Burrough's role was kind of like that of the Trotskyesque pig Snowball in Animal Farm, to explain the latest Brusic line to the barnyard. He was a Tasmanian fiend for calling meetings, flying from one to the next in a flurry of illusory purpose. He isn't being replaced because his main value to corporate is his masterful spin. I would always make an effort to attend meetings when Burrough was spinning. He could obfuscate brilliantly off the cuff, always with enough authority to flummox the spluttering minions. I saw his range when the Register decided to dump the social-issues beat, and he was sent in to quiet the incensed reporters. There were two actual reasons for dumping social issues: first, the beat reporter had become difficult about the pain she was suffering from job-incurred wrist injuries. (After they threatened to put her on night cops, she made a deal and resigned.) Second, as Burrough rightly said, polling showed that the “core readership” didn't give a shit about social issues and were a lot more interested in their own commuter woes. Of course (said Burrough), social issues would stay a top Register priority, but now the beat would be “mainstreamed,” meaning that any Prop. 140 reporter could check to see if he had room on his plate for a social issue.

While spinning sugary concoctions, Burrough always liked to add just a drop of wormwood-like truth (“people don't care”) and then finish with a glaze of intimidation (“It's not just the social-issues beat; all jobs are being re-evaluated”). The result of mainstreaming social issues is that you don't read much about the unwashed in the Register. Register policy, as one wag put it, is “Fuck the losers.”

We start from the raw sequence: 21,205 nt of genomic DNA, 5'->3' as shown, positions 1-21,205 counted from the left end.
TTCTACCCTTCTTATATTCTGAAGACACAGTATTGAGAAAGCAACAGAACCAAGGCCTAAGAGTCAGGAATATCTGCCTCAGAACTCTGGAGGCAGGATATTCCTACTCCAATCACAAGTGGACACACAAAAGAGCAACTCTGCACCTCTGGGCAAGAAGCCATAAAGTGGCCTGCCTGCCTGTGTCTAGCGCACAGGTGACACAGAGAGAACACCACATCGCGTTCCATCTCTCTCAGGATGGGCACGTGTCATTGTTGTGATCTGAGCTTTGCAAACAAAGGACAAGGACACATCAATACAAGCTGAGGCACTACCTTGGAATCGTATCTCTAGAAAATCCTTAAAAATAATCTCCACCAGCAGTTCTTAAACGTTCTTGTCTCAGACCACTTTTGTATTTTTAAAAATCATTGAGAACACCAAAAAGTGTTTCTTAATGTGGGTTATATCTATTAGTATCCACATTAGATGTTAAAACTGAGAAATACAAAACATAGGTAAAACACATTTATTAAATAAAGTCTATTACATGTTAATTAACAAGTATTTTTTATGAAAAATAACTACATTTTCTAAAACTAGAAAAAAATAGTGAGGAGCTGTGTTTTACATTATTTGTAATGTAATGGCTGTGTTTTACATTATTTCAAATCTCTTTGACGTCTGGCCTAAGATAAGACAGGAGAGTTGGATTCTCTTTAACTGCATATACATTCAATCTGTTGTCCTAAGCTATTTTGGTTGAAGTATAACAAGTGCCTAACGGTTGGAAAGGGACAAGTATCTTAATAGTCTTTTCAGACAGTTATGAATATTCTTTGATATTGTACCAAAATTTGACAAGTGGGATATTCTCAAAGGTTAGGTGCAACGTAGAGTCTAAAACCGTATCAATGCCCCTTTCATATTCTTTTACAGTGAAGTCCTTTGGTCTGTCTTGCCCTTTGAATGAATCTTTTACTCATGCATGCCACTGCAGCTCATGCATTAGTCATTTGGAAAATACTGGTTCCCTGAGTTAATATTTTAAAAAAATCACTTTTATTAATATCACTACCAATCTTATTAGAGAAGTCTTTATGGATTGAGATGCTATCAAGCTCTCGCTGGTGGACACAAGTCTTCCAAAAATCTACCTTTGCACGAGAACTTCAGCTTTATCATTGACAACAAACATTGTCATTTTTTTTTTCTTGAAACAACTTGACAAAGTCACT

It appears that next in line for mainstreaming, by the way, is the investigations team. The “I-Team” just did an excellent expos about UC Irvine employees selling donor body parts for profit. Investigations like this, however, are expensive, labor-intensive and don't “grow the paper.” The Register, like anybody else, will ballyhoo a prize if it gets one. People pour champagne on one another, and soaked shirts are hung on the wall like performance art. But the truth is, as Burrough once said, “We don't care about prizes.” They don't persuade anybody to subscribe.

(I should add, in a stab at fairness, that when I critique Register editors, I am only talking about cartilage and candlepower, not about their essential human goodness, which is not much below average.)

Sometimes the publisher butts into newsroom matters at a paper, but not much at the Register. Anderson kind of looks like a lantern-jawed Ken Kesey. He appears forceful. When he arrived, some reporters were hoping he'd invigorate the newsroom like some William Randolph Hearst strutting in, shouting, “Find Ambrose Bierce!” He did spike the consultants, but his presence otherwise hasn't been felt much, even when Vikingware was hiccuping pretty severely.

I once worked at another sheet where the staff started to blow deadlines. The publisher, a bird-like, sunken-chested, little twerp, gathered everybody together and said, “Knock this shit off right now or there's gonna be empty saddles.” There isn't that kind of seriousness at the Register, except when it came to emptying my saddle. The newsroom stumps along, clubfooted, the editors in meetings all day and everybody swept up in the late-afternoon scramble to move product. Nobody is much interested in taking risks or butting heads. And despite its libertarian roots, the Register is pretty much the usual Dilbertesque corporate culture with much amusing, Pecksniffian hypocrisy and blather about goals and core values, while the control panel is mere flickering wattage.